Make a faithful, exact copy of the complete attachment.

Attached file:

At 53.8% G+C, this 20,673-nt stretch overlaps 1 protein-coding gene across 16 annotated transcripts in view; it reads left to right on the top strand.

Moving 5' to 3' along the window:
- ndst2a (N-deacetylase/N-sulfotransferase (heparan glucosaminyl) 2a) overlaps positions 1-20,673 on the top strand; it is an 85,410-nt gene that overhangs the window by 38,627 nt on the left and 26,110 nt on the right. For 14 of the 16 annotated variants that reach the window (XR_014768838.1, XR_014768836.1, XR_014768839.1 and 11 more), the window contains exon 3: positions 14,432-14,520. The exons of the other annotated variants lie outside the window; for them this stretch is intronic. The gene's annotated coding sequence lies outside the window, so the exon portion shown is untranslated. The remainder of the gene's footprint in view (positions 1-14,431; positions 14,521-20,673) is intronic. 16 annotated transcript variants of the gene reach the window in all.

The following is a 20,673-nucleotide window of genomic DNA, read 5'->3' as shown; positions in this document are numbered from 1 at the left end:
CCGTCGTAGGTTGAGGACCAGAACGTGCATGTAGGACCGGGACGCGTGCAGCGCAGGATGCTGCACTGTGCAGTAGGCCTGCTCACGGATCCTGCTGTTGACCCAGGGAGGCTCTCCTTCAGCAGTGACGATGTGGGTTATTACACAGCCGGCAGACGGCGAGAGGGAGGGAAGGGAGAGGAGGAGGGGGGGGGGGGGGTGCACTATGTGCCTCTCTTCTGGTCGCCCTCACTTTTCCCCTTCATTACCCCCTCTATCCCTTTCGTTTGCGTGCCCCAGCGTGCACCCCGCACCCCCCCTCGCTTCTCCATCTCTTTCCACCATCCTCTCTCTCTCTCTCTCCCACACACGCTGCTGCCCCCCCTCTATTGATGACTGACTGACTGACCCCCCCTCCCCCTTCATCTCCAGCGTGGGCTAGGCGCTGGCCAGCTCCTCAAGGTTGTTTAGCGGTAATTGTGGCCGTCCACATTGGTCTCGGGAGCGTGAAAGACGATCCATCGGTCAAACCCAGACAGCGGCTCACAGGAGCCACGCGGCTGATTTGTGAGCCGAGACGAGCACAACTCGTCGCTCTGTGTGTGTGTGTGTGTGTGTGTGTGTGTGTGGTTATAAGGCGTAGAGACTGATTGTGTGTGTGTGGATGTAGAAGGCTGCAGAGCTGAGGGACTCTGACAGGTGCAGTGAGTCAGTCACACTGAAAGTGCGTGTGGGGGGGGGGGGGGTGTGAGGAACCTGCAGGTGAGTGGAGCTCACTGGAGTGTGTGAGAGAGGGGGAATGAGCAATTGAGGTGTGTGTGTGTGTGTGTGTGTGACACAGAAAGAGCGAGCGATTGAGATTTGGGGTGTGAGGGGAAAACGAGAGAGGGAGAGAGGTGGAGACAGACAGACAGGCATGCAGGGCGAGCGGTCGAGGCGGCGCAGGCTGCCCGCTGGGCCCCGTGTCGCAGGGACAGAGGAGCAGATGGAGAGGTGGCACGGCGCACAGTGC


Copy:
At 53.8% G+C, this 20,673-nt stretch overlaps 1 protein-coding gene across 16 annotated transcripts in view; it reads left to right on the top strand.

Moving 5' to 3' along the window:
- ndst2a (N-deacetylase/N-sulfotransferase (heparan glucosaminyl) 2a) overlaps positions 1-20,673 on the top strand; it is an 85,410-nt gene that overhangs the window by 38,627 nt on the left and 26,110 nt on the right. For 14 of the 16 annotated variants that reach the window (XR_014768838.1, XR_014768836.1, XR_014768839.1 and 11 more), the window contains exon 3: positions 14,432-14,520. The exons of the other annotated variants lie outside the window; for them this stretch is intronic. The gene's annotated coding sequence lies outside the window, so the exon portion shown is untranslated. The remainder of the gene's footprint in view (positions 1-14,431; positions 14,521-20,673) is intronic. 16 annotated transcript variants of the gene reach the window in all.

The following is a 20,673-nucleotide window of genomic DNA, read 5'->3' as shown; positions in this document are numbered from 1 at the left end:
CCGTCGTAGGTTGAGGACCAGAACGTGCATGTAGGACCGGGACGCGTGCAGCGCAGGATGCTGCACTGTGCAGTAGGCCTGCTCACGGATCCTGCTGTTGACCCAGGGAGGCTCTCCTTCAGCAGTGACGATGTGGGTTATTACACAGCCGGCAGACGGCGAGAGGGAGGGAAGGGAGAGGAGGAGGGGGGGGGGGGGGTGCACTATGTGCCTCTCTTCTGGTCGCCCTCACTTTTCCCCTTCATTACCCCCTCTATCCCTTTCGTTTGCGTGCCCCAGCGTGCACCCCGCACCCCCCCTCGCTTCTCCATCTCTTTCCACCATCCTCTCTCTCTCTCTCTCCCACACACGCTGCTGCCCCCCCTCTATTGATGACTGACTGACTGACCCCCCCTCCCCCTTCATCTCCAGCGTGGGCTAGGCGCTGGCCAGCTCCTCAAGGTTGTTTAGCGGTAATTGTGGCCGTCCACATTGGTCTCGGGAGCGTGAAAGACGATCCATCGGTCAAACCCAGACAGCGGCTCACAGGAGCCACGCGGCTGATTTGTGAGCCGAGACGAGCACAACTCGTCGCTCTGTGTGTGTGTGTGTGTGTGTGTGTGTGTGTGGTTATAAGGCGTAGAGACTGATTGTGTGTGTGTGGATGTAGAAGGCTGCAGAGCTGAGGGACTCTGACAGGTGCAGTGAGTCAGTCACACTGAAAGTGCGTGTGGGGGGGGGGGGGGTGTGAGGAACCTGCAGGTGAGTGGAGCTCACTGGAGTGTGTGAGAGAGGGGGAATGAGCAATTGAGGTGTGTGTGTGTGTGTGTGTGTGACACAGAAAGAGCGAGCGATTGAGATTTGGGGTGTGAGGGGAAAACGAGAGAGGGAGAGAGGTGGAGACAGACAGACAGGCATGCAGGGCGAGCGGTCGAGGCGGCGCAGGCTGCCCGCTGGGCCCCGTGTCGCAGGGACAGAGGAGCAGATGGAGAGGTGGCACGGCGCACAGTGC